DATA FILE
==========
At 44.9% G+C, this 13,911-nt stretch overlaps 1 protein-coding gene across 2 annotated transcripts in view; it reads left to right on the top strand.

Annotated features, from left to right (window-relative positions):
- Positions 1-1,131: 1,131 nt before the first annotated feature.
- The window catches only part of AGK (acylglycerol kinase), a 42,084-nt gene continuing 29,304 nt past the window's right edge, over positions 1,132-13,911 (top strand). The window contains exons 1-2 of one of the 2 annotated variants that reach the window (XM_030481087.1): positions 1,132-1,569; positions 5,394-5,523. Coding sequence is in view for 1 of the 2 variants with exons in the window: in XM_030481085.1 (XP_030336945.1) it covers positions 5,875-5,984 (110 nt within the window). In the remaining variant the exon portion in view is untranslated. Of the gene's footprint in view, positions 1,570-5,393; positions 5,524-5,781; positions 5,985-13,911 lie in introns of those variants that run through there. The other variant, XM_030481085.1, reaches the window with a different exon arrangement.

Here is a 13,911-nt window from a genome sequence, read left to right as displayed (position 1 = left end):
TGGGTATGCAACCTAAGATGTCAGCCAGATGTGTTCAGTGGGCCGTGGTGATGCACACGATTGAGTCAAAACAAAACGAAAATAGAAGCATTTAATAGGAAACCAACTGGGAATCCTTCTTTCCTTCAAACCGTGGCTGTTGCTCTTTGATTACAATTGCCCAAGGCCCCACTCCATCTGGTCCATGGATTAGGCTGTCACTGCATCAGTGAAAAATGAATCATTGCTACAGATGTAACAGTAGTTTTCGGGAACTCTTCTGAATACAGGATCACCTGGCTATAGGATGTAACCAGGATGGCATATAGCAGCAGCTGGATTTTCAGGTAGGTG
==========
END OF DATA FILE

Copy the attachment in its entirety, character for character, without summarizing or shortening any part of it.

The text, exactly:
At 44.9% G+C, this 13,911-nt stretch overlaps 1 protein-coding gene across 2 annotated transcripts in view; it reads left to right on the top strand.

Annotated features, from left to right (window-relative positions):
- Positions 1-1,131: 1,131 nt before the first annotated feature.
- The window catches only part of AGK (acylglycerol kinase), a 42,084-nt gene continuing 29,304 nt past the window's right edge, over positions 1,132-13,911 (top strand). The window contains exons 1-2 of one of the 2 annotated variants that reach the window (XM_030481087.1): positions 1,132-1,569; positions 5,394-5,523. Coding sequence is in view for 1 of the 2 variants with exons in the window: in XM_030481085.1 (XP_030336945.1) it covers positions 5,875-5,984 (110 nt within the window). In the remaining variant the exon portion in view is untranslated. Of the gene's footprint in view, positions 1,570-5,393; positions 5,524-5,781; positions 5,985-13,911 lie in introns of those variants that run through there. The other variant, XM_030481085.1, reaches the window with a different exon arrangement.

Here is a 13,911-nt window from a genome sequence, read left to right as displayed (position 1 = left end):
TGGGTATGCAACCTAAGATGTCAGCCAGATGTGTTCAGTGGGCCGTGGTGATGCACACGATTGAGTCAAAACAAAACGAAAATAGAAGCATTTAATAGGAAACCAACTGGGAATCCTTCTTTCCTTCAAACCGTGGCTGTTGCTCTTTGATTACAATTGCCCAAGGCCCCACTCCATCTGGTCCATGGATTAGGCTGTCACTGCATCAGTGAAAAATGAATCATTGCTACAGATGTAACAGTAGTTTTCGGGAACTCTTCTGAATACAGGATCACCTGGCTATAGGATGTAACCAGGATGGCATATAGCAGCAGCTGGATTTTCAGGTAGGTG